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Mr. Moto's Last Warning (1939)

Approved | | Crime, Drama, Mystery | 20 January 1939 (USA)
Moto thwarts a ruthless band of international agents who try to foment an international incident by mining the entrance to the Suez Canal and blaming the British.

Director:

Norman Foster

Writers:

Philip MacDonald (original screen play by), Norman Foster (original screen play by) | 1 more credit »
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Cast

Complete credited cast:
Peter Lorre ... Mr. Moto
Ricardo Cortez ... Fabian
Virginia Field ... Connie
John Carradine ... Danforth
George Sanders ... Eric Norvel
Joan Carroll ... Mary Delacour (as Joan Carol)
Robert Coote ... Rollo
Margaret Irving ... Madame Delacour
Leyland Hodgson ... Hawkins
John Davidson ... Hakin
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Storyline

A Japanese man claiming to be Mr Moto, of the International Police, is abducted and murdered soon after disembarking from a ship at Port Said in Egypt. The real Mr Moto is already in Port Said, investigating a conspiracy against the British and French governments. The dead man was his colleague, impersonating him to throw the conspirators off his scent. Mr Moto recognises one of the conspirators as a British Secret Service agent, and together they discover that the gang have mined the harbour in preparation for the arrival of the French fleet. Their aim is to throw the blame onto the British, which may start a second World War. Written by Daniel Frankham <danielf@my-Deja.com>

Plot Summary | Add Synopsis


Certificate:

Approved | See all certifications »
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Did You Know?

Trivia

Coincidence: Three actors in this film have connections to Austria. Though he was born in New York, Ricardo Cortez's parents came from Austria-Hungary. Peter Lorre was himself from Austria-Hungary. Though she was British, Virginia Field, went to school for a time in Vienna, Austria, as did Lorre. See more »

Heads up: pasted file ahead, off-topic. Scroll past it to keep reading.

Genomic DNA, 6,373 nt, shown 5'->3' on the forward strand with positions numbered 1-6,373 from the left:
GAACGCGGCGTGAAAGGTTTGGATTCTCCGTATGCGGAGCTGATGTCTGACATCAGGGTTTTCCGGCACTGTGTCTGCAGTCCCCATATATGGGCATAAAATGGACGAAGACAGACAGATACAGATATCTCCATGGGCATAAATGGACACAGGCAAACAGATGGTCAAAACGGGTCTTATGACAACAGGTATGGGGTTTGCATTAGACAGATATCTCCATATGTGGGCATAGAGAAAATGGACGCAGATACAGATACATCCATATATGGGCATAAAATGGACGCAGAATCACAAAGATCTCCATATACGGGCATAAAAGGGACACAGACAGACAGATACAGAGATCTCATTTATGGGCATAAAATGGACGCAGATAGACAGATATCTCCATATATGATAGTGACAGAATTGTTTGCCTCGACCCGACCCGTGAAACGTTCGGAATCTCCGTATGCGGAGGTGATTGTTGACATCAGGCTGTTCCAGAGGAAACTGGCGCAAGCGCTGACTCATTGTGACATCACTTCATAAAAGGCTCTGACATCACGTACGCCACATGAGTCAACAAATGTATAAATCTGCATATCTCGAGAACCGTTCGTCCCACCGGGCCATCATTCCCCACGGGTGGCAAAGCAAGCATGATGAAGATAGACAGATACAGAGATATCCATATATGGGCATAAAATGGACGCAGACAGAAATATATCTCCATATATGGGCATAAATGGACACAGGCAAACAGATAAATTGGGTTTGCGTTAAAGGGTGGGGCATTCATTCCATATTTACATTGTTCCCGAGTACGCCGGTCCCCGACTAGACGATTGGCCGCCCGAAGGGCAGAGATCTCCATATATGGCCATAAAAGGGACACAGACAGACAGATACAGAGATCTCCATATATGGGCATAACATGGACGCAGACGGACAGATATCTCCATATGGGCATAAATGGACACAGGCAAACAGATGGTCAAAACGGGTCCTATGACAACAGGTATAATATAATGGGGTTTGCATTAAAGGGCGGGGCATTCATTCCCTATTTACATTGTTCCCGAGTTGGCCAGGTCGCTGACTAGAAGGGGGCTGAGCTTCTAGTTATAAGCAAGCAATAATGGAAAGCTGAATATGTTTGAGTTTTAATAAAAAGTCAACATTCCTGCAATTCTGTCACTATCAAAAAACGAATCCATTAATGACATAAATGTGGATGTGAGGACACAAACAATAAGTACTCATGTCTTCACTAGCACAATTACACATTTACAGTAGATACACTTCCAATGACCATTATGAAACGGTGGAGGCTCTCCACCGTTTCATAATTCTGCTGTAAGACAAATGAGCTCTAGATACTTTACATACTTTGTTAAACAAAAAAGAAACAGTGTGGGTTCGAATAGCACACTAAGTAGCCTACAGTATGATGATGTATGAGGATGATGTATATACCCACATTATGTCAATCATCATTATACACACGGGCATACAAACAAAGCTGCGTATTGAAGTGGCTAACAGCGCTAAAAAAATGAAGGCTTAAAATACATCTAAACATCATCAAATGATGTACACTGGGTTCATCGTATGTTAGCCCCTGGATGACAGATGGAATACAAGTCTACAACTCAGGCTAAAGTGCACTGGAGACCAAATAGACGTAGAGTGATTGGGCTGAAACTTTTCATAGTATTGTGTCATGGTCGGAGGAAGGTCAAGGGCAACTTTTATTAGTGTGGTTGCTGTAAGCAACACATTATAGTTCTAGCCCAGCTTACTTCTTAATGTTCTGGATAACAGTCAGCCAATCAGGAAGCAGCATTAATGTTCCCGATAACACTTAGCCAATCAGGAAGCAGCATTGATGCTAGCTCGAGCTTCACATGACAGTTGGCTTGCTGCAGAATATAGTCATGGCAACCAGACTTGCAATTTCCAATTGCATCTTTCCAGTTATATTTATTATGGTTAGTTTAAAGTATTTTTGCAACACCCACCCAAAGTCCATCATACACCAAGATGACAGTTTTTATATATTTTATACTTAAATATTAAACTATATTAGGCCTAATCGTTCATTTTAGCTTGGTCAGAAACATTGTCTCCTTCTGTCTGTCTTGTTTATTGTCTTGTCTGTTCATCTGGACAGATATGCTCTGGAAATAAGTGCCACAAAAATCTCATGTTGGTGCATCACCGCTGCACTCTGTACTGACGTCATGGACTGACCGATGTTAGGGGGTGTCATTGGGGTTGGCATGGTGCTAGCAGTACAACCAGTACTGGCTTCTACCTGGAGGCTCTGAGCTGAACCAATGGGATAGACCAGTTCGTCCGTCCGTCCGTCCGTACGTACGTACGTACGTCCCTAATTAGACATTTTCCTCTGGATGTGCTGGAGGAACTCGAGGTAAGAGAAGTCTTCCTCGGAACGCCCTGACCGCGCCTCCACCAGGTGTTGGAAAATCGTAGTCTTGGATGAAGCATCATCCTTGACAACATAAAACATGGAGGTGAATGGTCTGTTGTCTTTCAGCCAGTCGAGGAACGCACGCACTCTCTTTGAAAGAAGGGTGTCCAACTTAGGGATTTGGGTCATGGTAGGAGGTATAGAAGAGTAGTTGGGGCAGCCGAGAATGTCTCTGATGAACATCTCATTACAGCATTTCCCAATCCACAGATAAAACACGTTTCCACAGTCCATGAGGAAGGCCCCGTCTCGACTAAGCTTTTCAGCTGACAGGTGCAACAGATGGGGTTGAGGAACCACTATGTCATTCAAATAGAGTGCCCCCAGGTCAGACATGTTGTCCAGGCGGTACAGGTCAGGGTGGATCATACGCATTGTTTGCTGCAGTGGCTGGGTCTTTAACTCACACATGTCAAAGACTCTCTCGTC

Goofs

As this film was among a number released the same year in the rapid "film factory" pace of the studio, several title cards were prepared early, assuming they would be released the same year as the copyright on the cards. While the film was made in 1938 and carries a 1938 copyright, it was not released until 1939. Meanwhile, the newsreel scene shows the Movietone News as having a copyright of 1937. See more »

Quotes

Danforth - aka Richard Burke: Moto, I'm beginning to believe all the stories I've heard about you.
Mr. Kentaro Moto: Please do not. I do not.
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Connections

Referenced in Five of a Kind (1938) See more »

Soundtracks

Rule Britannia
(1740) (uncredited)
Music by Thomas Augustine Arne
Words by James Thomson
Played during the opening credits
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User Reviews

Good Setting & Atmosphere; Lorre is Fun to Watch
22 August 2001 | by Snow LeopardSee all my reviews

Peter Lorre is always fun to watch, and this 'Mr. Moto' film gives him a good role that allows him to do a lot of things. The story itself is pretty good - although there are some loose ends, it moves quickly and has some offbeat aspects that usually work. Lorre carries the show, but there is a good supporting cast, especially George Sanders and John Carradine.

The setting and atmosphere are interesting, combining the waterfront setting (in Port Said) with an assortment of characters of different nationalities. The stage variety show, which is at the center of much of the action, creates some good moments. All in all, a pretty good feature that works well as light entertainment.


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Details

Country:

USA

Language:

English

Release Date:

20 January 1939 (USA) See more »

Also Known As:

Mr. Moto No. 6 See more »

Company Credits

Production Co:

Twentieth Century Fox See more »
Show more on IMDbPro »

Technical Specs

Runtime:

Sound Mix:

Mono (Western Electric Mirrophonic Recording)

Aspect Ratio:

1.37 : 1
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